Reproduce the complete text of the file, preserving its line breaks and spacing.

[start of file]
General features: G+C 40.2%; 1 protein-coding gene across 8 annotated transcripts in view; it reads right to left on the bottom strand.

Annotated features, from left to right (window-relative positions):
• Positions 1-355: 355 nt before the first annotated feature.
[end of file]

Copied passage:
General features: G+C 40.2%; 1 protein-coding gene across 8 annotated transcripts in view; it reads right to left on the bottom strand.

Annotated features, from left to right (window-relative positions):
• Positions 1-355: 355 nt before the first annotated feature.